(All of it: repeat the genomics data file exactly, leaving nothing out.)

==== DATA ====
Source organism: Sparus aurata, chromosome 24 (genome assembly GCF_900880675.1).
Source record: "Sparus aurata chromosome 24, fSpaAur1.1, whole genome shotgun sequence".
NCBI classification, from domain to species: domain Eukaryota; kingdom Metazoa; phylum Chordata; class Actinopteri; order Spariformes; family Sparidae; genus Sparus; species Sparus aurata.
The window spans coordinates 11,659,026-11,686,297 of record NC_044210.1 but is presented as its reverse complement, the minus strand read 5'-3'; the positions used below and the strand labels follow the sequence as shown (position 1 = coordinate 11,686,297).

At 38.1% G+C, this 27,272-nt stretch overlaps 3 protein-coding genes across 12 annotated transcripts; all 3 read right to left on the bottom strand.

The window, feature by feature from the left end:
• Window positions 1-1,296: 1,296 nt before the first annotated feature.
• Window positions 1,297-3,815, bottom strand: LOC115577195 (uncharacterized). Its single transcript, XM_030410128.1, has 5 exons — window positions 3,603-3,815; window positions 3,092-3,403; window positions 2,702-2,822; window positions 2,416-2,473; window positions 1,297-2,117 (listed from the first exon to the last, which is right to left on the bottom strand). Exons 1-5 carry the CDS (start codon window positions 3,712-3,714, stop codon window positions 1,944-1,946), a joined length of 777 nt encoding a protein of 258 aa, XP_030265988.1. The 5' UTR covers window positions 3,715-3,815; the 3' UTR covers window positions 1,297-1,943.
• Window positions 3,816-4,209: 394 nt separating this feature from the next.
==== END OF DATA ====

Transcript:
Source organism: Sparus aurata, chromosome 24 (genome assembly GCF_900880675.1).
Source record: "Sparus aurata chromosome 24, fSpaAur1.1, whole genome shotgun sequence".
NCBI classification, from domain to species: domain Eukaryota; kingdom Metazoa; phylum Chordata; class Actinopteri; order Spariformes; family Sparidae; genus Sparus; species Sparus aurata.
The window spans coordinates 11,659,026-11,686,297 of record NC_044210.1 but is presented as its reverse complement, the minus strand read 5'-3'; the positions used below and the strand labels follow the sequence as shown (position 1 = coordinate 11,686,297).

At 38.1% G+C, this 27,272-nt stretch overlaps 3 protein-coding genes across 12 annotated transcripts; all 3 read right to left on the bottom strand.

The window, feature by feature from the left end:
• Window positions 1-1,296: 1,296 nt before the first annotated feature.
• Window positions 1,297-3,815, bottom strand: LOC115577195 (uncharacterized). Its single transcript, XM_030410128.1, has 5 exons — window positions 3,603-3,815; window positions 3,092-3,403; window positions 2,702-2,822; window positions 2,416-2,473; window positions 1,297-2,117 (listed from the first exon to the last, which is right to left on the bottom strand). Exons 1-5 carry the CDS (start codon window positions 3,712-3,714, stop codon window positions 1,944-1,946), a joined length of 777 nt encoding a protein of 258 aa, XP_030265988.1. The 5' UTR covers window positions 3,715-3,815; the 3' UTR covers window positions 1,297-1,943.
• Window positions 3,816-4,209: 394 nt separating this feature from the next.